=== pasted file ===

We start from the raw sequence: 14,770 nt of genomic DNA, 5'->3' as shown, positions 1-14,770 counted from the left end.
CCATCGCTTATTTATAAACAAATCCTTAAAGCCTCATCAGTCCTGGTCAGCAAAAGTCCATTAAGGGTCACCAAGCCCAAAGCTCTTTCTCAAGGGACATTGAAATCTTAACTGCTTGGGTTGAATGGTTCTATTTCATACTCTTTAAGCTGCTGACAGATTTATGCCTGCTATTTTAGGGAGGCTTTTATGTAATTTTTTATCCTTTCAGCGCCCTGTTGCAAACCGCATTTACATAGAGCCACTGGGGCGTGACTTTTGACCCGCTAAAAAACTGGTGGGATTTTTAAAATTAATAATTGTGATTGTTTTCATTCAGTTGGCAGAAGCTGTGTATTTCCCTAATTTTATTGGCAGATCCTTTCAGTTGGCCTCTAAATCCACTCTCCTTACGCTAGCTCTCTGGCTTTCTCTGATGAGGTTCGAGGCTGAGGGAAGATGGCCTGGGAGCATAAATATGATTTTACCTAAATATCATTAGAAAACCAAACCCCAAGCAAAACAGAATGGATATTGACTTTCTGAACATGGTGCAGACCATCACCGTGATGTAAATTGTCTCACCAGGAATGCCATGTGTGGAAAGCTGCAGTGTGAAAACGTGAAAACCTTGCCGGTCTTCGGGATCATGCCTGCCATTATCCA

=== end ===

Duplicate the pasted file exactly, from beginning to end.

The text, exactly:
We start from the raw sequence: 14,770 nt of genomic DNA, 5'->3' as shown, positions 1-14,770 counted from the left end.
CCATCGCTTATTTATAAACAAATCCTTAAAGCCTCATCAGTCCTGGTCAGCAAAAGTCCATTAAGGGTCACCAAGCCCAAAGCTCTTTCTCAAGGGACATTGAAATCTTAACTGCTTGGGTTGAATGGTTCTATTTCATACTCTTTAAGCTGCTGACAGATTTATGCCTGCTATTTTAGGGAGGCTTTTATGTAATTTTTTATCCTTTCAGCGCCCTGTTGCAAACCGCATTTACATAGAGCCACTGGGGCGTGACTTTTGACCCGCTAAAAAACTGGTGGGATTTTTAAAATTAATAATTGTGATTGTTTTCATTCAGTTGGCAGAAGCTGTGTATTTCCCTAATTTTATTGGCAGATCCTTTCAGTTGGCCTCTAAATCCACTCTCCTTACGCTAGCTCTCTGGCTTTCTCTGATGAGGTTCGAGGCTGAGGGAAGATGGCCTGGGAGCATAAATATGATTTTACCTAAATATCATTAGAAAACCAAACCCCAAGCAAAACAGAATGGATATTGACTTTCTGAACATGGTGCAGACCATCACCGTGATGTAAATTGTCTCACCAGGAATGCCATGTGTGGAAAGCTGCAGTGTGAAAACGTGAAAACCTTGCCGGTCTTCGGGATCATGCCTGCCATTATCCA